A Canadian youth came to stay with us, many years ago. London was the first stop on his European tour, and we asked him, on the night before he was to move on - to Belgium, Holland, and I can't remember where else - whether he had bought the foreign currencies he would need. A puzzled look spread across his face. What did we mean: surely they didn't have a different currency in each of those tiny countries? How we cosmopolitan Europeans laughed. No wonder Canada, almost as big as Europe itself, was named after an Iroquois word, Kanata, meaning "village, or small community".
Embarrassingly, this memory came back to me at a Gatwick bureau de change before boarding a flight to Boston. It was only while I was buying US dollars that it occurred to me that in Canada - where I had never been - these might be regarded as foreign currency, and that I'd need Canadian dollars, too. I wasn't alone in unconsciously regarding Canada as a sort of northern suburb of the US: my American girlfriend, who drove up to Boston to meet me for a weekend's skiing at Mont Tremblant, near Montreal, hadn't thought to bring her passport from New York. Yet when you cross from Vermont into Quebec, it's like ... well, like entering another country (except that if you claim to be a US citizen, you are, luckily, not asked to produce a passport).
The freeway from Boston is a seamless ribbon of dual carriageway through New England forests, interrupted only by roadside supermarkets, petrol stations and fast-food truck-stops. But across the border it's not just the currency that's different: everything, else is, too.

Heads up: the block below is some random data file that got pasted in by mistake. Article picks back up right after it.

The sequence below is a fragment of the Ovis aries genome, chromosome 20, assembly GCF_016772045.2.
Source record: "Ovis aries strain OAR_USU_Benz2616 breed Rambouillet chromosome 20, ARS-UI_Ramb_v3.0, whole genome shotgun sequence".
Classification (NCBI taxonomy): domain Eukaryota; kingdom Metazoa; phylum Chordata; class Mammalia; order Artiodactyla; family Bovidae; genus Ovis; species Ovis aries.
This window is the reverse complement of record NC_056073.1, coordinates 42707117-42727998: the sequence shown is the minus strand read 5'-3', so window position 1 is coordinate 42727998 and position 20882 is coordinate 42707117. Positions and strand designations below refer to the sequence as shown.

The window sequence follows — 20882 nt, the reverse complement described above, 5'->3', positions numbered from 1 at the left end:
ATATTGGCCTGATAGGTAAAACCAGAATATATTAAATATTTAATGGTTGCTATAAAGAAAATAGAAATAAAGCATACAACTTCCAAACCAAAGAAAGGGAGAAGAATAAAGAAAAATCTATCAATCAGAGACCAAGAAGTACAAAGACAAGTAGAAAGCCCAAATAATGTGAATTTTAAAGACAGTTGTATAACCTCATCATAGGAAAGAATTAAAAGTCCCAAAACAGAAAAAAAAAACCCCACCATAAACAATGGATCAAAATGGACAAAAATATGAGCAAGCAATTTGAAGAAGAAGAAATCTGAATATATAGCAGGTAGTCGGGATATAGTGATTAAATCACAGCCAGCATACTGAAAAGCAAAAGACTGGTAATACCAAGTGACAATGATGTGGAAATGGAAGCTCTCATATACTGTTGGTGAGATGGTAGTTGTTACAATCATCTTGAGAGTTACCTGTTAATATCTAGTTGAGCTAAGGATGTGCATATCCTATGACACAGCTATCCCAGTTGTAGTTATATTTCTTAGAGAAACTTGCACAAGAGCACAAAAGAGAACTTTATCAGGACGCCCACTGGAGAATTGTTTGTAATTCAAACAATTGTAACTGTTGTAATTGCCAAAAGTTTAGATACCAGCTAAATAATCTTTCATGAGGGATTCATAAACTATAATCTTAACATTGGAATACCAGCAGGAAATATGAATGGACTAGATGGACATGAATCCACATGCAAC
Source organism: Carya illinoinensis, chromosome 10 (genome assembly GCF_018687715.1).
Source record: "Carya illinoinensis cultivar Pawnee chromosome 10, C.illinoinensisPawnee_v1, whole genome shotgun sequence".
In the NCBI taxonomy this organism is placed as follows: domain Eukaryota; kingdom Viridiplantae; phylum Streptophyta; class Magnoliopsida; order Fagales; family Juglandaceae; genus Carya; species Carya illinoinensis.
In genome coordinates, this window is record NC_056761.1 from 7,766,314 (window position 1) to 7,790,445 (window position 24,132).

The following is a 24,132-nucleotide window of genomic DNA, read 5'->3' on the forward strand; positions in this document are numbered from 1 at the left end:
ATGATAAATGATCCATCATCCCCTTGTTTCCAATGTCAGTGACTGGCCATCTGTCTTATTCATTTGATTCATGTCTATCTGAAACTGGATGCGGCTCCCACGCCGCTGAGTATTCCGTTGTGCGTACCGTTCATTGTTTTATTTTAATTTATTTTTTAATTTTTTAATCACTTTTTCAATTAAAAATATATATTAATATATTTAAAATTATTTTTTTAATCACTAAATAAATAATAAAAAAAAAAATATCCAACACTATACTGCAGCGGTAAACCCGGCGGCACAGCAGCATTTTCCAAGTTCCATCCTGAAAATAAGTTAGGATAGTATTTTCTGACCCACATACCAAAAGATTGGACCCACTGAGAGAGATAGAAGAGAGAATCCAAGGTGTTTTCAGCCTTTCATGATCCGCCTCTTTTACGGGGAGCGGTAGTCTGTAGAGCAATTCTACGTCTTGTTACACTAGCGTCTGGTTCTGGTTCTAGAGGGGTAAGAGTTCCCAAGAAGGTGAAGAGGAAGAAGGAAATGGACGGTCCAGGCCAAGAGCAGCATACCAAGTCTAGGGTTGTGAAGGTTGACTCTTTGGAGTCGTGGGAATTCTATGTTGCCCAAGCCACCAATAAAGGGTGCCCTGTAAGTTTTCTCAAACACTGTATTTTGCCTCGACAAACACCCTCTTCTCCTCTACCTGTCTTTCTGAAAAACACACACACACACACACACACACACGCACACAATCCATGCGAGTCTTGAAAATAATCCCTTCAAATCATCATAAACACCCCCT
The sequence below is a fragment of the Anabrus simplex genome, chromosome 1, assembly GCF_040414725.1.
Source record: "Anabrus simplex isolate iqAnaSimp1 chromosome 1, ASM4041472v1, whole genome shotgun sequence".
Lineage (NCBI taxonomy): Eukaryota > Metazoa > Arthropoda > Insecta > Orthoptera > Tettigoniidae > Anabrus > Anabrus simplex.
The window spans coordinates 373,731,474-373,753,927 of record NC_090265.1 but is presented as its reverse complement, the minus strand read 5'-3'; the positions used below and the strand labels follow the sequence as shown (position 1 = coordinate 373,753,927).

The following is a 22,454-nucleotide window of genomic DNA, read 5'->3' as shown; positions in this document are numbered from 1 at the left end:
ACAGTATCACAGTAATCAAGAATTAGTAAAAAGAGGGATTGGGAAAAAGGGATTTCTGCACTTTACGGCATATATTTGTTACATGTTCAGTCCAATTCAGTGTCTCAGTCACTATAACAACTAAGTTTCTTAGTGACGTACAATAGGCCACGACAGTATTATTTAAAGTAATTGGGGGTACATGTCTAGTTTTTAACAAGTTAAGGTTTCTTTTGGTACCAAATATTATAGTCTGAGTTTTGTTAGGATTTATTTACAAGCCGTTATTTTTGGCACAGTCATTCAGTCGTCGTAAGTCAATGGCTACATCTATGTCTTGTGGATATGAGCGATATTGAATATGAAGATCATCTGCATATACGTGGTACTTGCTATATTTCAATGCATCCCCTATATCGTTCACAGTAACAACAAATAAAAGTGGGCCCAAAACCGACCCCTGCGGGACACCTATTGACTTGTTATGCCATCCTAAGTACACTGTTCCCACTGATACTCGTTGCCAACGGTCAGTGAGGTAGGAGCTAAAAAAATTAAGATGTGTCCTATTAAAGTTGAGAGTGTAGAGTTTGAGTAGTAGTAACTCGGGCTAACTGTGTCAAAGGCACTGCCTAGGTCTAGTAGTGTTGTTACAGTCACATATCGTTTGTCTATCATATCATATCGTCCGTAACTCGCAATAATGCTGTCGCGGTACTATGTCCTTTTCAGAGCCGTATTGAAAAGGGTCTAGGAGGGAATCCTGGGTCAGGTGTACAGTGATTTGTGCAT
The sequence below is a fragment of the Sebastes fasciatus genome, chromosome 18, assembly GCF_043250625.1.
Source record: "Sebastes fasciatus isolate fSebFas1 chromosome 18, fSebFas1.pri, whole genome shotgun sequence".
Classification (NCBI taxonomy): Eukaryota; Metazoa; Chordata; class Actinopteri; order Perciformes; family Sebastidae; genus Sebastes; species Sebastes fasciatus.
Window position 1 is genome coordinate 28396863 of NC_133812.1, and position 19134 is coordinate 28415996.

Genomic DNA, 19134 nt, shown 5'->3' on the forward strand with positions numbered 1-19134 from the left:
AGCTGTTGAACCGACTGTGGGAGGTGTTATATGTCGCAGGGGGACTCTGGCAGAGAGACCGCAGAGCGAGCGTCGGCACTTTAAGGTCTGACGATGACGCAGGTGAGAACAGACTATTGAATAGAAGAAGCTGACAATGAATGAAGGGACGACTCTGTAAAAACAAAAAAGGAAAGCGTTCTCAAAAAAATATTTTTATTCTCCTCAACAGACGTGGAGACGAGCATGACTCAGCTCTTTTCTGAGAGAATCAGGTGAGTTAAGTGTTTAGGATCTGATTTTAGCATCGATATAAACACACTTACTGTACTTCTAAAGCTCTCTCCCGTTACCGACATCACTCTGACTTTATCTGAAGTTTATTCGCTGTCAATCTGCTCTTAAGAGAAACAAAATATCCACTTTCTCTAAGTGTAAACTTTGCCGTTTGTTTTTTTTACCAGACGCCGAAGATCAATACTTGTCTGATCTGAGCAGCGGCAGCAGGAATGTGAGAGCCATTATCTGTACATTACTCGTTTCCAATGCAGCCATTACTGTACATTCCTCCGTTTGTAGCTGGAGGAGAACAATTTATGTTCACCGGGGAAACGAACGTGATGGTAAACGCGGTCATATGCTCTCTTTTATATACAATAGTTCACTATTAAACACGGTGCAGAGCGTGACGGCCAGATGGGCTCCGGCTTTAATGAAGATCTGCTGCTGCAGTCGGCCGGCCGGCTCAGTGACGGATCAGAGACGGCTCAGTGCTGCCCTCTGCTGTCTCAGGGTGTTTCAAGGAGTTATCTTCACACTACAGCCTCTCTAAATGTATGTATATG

The road turns into a single carriageway lined with wooden houses, which goes right through the centre of the small towns. The language changes, equally abruptly, into French (the first major town is St Jean sur Richelieu), or at least into heavily accented American (when the border guard asked if we had any alcowol, we had to think about it for a while). And the rolling landscape is suddenly replaced by a huge, flat plain. It is not unfamiliar territory: the surprise is simply that after travelling thousands of miles by plane and then driving for four more hours, you have still got no further than the Pas de Calais.
The flat land goes on for another two hours, until you start climbing away from Montreal. Then, almost immediately, you are in skiing country. Perhaps I missed a few (I was nodding off in the passenger seat), but I counted a dozen floodlit skiing areas, all in use, as we drove up the hill at 9pm on a Friday night. You have to be strong-willed to make it all the 120km to Mont Tremblant: although it is (according to the 1997 readers' poll in US Ski magazine) the best resort on north America's eastern seaboard, fewer skiers go there from Montreal than from Toronto, almost 500km further away - presumably because they get waylaid by the ski areas lower down the hill.
But Mont Tremblant isn't a ski area; it's a ski village - a brand-new one. Created by a Philadelphia businessman in 1938, the resort was in Canadian ownership from 1951 until 1991, by which time it was in seemingly terminal decline. It was saved by Intrawest, the owner of the Whistler resort, which spent C$467m (pounds 200m) on installing Canada's biggest snow- making system and recreating Mont Tremblant to a design by Eldon Beck, the world's leading ski-resort planner.